It’s no secret that there are disagreements between millennials and boomers. They’re mostly humorous jabs at each other, though some are taking it more seriously. Boomers think that millennials are entitled and have the wrong priorities; millennials think that boomers really need to check their privileges.
In a way, both sides have valid points, but if they go neck and neck, who will have the upper hand?
Here’s a good-natured, lighthearted showdown to find out.
Round 1: Big investments
If you’re a millennial, you’ve probably already lamented that your parents achieved far greater when they were your age. They probably had you before 30. By then, they had already purchased their second car, a house, and maybe even a cottage by the lake. Meanwhile, here you are, going through your quarter-life crisis. You’re probably never going to own a house, and buying a car is currently out of the question.
On the one hand, it may be easy to say that boomers win this round. To a certain extent, this is true if one’s measure of success and achievement is big life investments. You could, however, see it differently as well. In life, there are other indicators of success.
Even though millennials aren’t married yet, maybe this is exactly where they’re meant to be in life—exploring relationships, expanding their horizons, and meeting more people. They may have no car, but they have services such as Uber, which makes them feel like they have a personal driver. They may never own a home, but this can mean that they won’t be tethered to just one place for the rest of their lives. And even though millennials are still renting out now, it doesn’t mean that they won’t be able to get themselves a house in the future. Their timelines are just different, and that’s okay.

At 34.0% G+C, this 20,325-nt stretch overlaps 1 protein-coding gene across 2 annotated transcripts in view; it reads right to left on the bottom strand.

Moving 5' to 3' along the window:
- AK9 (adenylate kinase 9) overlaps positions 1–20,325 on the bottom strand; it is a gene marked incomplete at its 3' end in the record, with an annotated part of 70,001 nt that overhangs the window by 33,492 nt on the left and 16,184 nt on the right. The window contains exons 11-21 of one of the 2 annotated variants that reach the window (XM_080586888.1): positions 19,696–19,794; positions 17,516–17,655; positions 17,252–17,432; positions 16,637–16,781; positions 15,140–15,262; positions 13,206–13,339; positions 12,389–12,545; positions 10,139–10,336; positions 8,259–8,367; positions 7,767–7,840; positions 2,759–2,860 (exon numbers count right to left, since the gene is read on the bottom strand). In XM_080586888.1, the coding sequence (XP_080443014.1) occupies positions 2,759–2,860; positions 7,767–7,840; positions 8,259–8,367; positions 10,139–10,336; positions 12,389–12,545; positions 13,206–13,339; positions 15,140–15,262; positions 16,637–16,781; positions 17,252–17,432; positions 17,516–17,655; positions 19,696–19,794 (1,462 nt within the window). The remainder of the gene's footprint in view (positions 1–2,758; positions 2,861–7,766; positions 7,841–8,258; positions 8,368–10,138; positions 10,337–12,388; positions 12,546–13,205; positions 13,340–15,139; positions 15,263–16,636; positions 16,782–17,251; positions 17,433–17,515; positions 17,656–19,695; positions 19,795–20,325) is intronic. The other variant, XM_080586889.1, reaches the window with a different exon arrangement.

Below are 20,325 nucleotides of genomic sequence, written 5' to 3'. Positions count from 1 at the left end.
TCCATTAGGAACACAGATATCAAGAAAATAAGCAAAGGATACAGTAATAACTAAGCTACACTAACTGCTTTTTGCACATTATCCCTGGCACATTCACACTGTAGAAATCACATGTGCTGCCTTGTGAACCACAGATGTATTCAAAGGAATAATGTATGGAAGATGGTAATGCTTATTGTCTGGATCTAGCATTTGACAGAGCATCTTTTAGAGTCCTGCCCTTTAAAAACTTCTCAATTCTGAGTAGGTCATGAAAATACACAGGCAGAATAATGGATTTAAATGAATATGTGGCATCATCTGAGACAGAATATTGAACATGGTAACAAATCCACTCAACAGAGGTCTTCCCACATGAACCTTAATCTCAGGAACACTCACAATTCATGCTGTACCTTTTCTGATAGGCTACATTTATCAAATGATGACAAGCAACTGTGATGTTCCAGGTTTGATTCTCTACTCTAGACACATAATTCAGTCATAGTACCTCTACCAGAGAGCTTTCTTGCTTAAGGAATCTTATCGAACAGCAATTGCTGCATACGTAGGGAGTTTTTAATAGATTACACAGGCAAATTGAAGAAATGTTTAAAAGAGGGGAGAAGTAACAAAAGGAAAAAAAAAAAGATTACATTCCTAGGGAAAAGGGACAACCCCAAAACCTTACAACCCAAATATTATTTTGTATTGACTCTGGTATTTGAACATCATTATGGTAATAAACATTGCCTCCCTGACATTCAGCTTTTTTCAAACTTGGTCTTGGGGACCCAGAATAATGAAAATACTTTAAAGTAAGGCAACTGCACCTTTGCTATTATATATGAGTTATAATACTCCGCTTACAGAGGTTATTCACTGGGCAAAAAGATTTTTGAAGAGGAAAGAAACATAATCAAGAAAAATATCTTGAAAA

Round 2: Education
This is where it gets really unfair. Adjusted for inflation, college tuition and other fees have more than doubled since the 1980s, while the federal minimum wage has stayed roughly the same. And sometimes, a bachelor’s degree isn’t even enough anymore. Some would say that you should at least get a master’s degree to really stand out.
With the exorbitant cost of a college education and the lifelong burden that a student loan can become, it’s hardly fair for boomers to expect millennials to sail on smoothly as they did. The only thing going for millennials in this round is perhaps the changing economy and workplace.
There are new jobs, new kinds of careers that didn’t exist before—some that boomers themselves would have wanted, had they known about it or had these jobs existed. Some are crafts not at all learned in school. Some can be learned through other forms of educational technology. Career growth isn’t as linear as it once was, so even if boomers have the advantage in this round, millennials may have more promise.
Round 3: Social issues
Finally! Something that millennials have an edge in. When it comes to social issues such as women’s rights and LGBTQIA+ rights, younger people, in general, have it better than their boomer counterparts. Attitudes toward marginalized and underrepresented communities have improved through the years, with better legislation and greater acceptance by society. Of course, the fight continues, especially in specific regions and communities, but we are in a better place overall.
It’s important to note, though, that we are where we are because of the work of previous generations, not just boomers, who fought for these issues. Just as we continue to move forward, we should also look back with gratitude to our predecessors.
Round 4: Travel
This category is probably a tie. On the one hand, millennials have probably traveled more than their boomers counterparts. The world is smaller in their eyes. In a post-9/11 world, however, travel isn’t as freeing as it probably was back in the day. Airport security, for one, wasn’t as tight, and while we should be grateful that things are more stringent now, one can’t help but think that this is a reflection of a more tense and dangerous world.
So as you have probably surmised by now, no generation really wins. For one, these generalizations don’t account for the unique, individual experiences that people have. Some things are really just a matter of perspective as well.
At the end of the day, regardless of your generation, life has its ups and downs and its advantages and disadvantages. The best anyone can do is to make the most out of the card they’re dealt.
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